Today’s Wall Street Journal “Sightings” column is about Cy Coleman, one of my favorite songwriters. Here’s an excerpt.
* * *
Long after their passing, many of the key figures of the bygone era now known as the Golden Age of American Popular Song are still widely known by name—many, but not all. When you think of “I Got Rhythm,” you think of George Gershwin, but when you think of “Witchcraft,” you think of Frank Sinatra, whose finger-snapping 1957 record of that hipper-than-thou tune is featured on the soundtrack of “Fifty Shades of Grey.” Yet Cy Coleman, who penned the music to “Witchcraft,” “Big Spender” and numerous other blue-chip standards, was one of the most consistently and deservedly successful songwriters of the postwar era. Between 1960 and his death in 2004, he wrote the scores for 11 musicals that made it to Broadway, where he worked with Lucille Ball, Sid Caesar, Betty Comden and Adolph Green, Bob Fosse, Neil Simon and Gwen Verdon. Most of these shows had long, lucrative runs, and one, “On the Twentieth Century,” has just hit big in its first Broadway revival.
By all rights, then, Coleman ought to be as well remembered as Gershwin or Richard Rodgers. So why is his name little known save to connoisseurs of Broadway musicals and popular song? How could so excellent an artist have fallen into the memory hole?…
Born in New York in 1929, Coleman was a musical prodigy who underwent rigorous classical training but shrugged it off to play piano in high-end hotel lounges and supper clubs. He was, in fact, the only golden-age songwriter to have started out as a full-time jazz instrumentalist, an experience that shaped his composing style. “Witchcraft” is one of many tunes by Coleman that are built out of the short, swinging rhythmic phrases that jazzmen call “riffs,” and he also employed the complex harmonies of modern jazz….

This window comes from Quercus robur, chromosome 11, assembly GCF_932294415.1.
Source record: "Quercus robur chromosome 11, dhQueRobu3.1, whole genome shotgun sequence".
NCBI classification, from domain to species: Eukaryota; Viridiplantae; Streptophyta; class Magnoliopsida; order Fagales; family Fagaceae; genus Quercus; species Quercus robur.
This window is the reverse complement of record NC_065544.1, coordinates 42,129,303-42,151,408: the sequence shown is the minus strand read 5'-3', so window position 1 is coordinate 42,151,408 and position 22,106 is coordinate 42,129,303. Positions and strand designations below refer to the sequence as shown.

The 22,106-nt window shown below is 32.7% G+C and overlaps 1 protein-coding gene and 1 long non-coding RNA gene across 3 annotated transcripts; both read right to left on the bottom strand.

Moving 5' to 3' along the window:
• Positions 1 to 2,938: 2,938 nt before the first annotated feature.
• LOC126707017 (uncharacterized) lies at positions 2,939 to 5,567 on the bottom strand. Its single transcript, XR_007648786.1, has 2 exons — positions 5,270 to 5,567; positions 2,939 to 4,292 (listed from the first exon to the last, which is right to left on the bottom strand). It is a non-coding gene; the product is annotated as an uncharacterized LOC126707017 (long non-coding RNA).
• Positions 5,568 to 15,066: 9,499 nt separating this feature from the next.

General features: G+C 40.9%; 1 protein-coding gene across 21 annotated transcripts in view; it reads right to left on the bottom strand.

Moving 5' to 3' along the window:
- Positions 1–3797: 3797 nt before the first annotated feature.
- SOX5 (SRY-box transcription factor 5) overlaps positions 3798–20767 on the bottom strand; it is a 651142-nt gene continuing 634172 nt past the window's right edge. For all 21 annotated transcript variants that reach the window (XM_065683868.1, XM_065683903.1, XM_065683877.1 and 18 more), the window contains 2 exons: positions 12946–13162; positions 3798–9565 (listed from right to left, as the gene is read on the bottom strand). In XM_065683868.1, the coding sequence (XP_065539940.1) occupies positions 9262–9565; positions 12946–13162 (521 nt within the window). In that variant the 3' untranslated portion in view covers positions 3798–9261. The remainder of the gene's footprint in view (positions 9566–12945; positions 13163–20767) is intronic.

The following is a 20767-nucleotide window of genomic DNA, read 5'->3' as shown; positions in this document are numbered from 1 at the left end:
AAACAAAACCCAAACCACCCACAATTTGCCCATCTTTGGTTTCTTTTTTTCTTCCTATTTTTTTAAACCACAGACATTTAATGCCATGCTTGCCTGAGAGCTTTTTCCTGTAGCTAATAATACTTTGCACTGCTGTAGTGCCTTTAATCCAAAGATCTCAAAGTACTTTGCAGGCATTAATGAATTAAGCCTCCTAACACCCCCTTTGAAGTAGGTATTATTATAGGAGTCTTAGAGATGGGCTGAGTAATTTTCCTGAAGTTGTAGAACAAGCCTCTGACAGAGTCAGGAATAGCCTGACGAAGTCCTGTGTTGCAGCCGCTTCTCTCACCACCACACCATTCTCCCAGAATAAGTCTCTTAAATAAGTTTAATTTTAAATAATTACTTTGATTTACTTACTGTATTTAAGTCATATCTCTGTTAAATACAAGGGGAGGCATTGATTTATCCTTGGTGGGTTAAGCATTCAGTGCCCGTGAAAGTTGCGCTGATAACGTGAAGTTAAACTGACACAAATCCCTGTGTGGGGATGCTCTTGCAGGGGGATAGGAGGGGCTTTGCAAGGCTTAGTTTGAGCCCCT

Then as now, jazziness signified cultural sophistication, and most of Coleman’s hits featured the like-minded lyrics of Carolyn Leigh, who in “Witchcraft,” “The Best Is Yet to Come,” “I Walk a Little Faster” and “I’ve Got Your Number” wrote eloquently of the ins, outs, ups and downs of big-city romance: “Oh, yes, you’ll brag a lot,/Wave your own flag a lot,/But you’re unsure a lot,/You’re a lot like me.” Coleman’s heavily syncopated tunes fit her sexy sentiments like a bespoke sharkskin suit….
Coleman’s musical sophistication made it possible for him to jump from Tin Pan Alley to Broadway, where he proved equally adept at writing theatrical songs that propel the plot of a musical instead of telling self-contained stories. He made the switch just in time, a few years before rock shoved aside golden-age pop to become the lingua franca of American popular music. Though Coleman did all he could to come to terms with the new music, he neither liked nor understood it….
Broadway, which also had no use for rock, kept Coleman afloat and made him rich—but at a high price. He increasingly turned away from jazz, opting instead to become a stylistic chameleon…
* * *
Read the whole thing here.
The first episode of Playboy’s Penthouse, a 1959 TV variety series hosted by Hugh Hefner. Cy Coleman, the first guest, sings and plays “Witchcraft,” accompanied by Charlie Shavers on trumpet: